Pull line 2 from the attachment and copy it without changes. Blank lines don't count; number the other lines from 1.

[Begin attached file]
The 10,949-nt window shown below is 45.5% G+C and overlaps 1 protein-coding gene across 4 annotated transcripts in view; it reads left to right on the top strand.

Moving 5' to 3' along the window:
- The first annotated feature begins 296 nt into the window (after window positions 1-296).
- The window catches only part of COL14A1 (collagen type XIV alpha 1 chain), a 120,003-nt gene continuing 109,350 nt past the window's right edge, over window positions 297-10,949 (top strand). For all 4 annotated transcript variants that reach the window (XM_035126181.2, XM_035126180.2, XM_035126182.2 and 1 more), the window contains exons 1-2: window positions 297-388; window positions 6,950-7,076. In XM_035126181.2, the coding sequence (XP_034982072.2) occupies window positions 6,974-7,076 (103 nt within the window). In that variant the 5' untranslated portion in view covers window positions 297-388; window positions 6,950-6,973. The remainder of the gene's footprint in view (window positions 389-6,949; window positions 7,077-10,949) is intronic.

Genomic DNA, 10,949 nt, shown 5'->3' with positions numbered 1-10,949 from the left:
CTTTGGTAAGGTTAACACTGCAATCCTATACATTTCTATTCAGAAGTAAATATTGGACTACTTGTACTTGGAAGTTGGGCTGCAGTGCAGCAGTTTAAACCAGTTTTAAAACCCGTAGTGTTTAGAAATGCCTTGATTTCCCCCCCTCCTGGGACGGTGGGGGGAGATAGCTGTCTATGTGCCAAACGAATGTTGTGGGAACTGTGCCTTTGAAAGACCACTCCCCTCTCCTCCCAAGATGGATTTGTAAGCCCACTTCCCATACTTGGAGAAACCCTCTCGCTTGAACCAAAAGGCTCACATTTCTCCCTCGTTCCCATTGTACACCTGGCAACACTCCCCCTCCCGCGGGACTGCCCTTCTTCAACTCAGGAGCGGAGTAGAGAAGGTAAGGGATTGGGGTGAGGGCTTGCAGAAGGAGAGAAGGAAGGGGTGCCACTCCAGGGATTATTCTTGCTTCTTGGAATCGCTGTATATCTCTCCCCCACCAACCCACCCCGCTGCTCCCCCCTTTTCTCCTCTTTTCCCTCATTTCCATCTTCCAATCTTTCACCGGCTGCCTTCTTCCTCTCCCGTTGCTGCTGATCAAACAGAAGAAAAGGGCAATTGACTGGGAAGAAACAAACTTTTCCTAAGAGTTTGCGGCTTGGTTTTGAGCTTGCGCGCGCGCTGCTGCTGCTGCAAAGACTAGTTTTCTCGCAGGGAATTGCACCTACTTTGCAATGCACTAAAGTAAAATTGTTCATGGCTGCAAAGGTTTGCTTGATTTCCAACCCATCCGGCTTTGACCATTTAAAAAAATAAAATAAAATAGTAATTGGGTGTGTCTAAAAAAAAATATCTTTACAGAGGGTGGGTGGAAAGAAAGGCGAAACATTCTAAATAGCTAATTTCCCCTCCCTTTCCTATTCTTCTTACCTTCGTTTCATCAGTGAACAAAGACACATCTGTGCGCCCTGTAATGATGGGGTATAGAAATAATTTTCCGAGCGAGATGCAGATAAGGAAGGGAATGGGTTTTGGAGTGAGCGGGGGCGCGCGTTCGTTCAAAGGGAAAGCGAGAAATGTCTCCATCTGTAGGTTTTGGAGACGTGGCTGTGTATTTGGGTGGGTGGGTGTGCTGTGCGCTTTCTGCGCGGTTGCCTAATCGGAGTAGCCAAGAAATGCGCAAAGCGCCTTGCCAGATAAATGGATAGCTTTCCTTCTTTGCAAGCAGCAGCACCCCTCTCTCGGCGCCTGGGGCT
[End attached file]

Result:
Moving 5' to 3' along the window: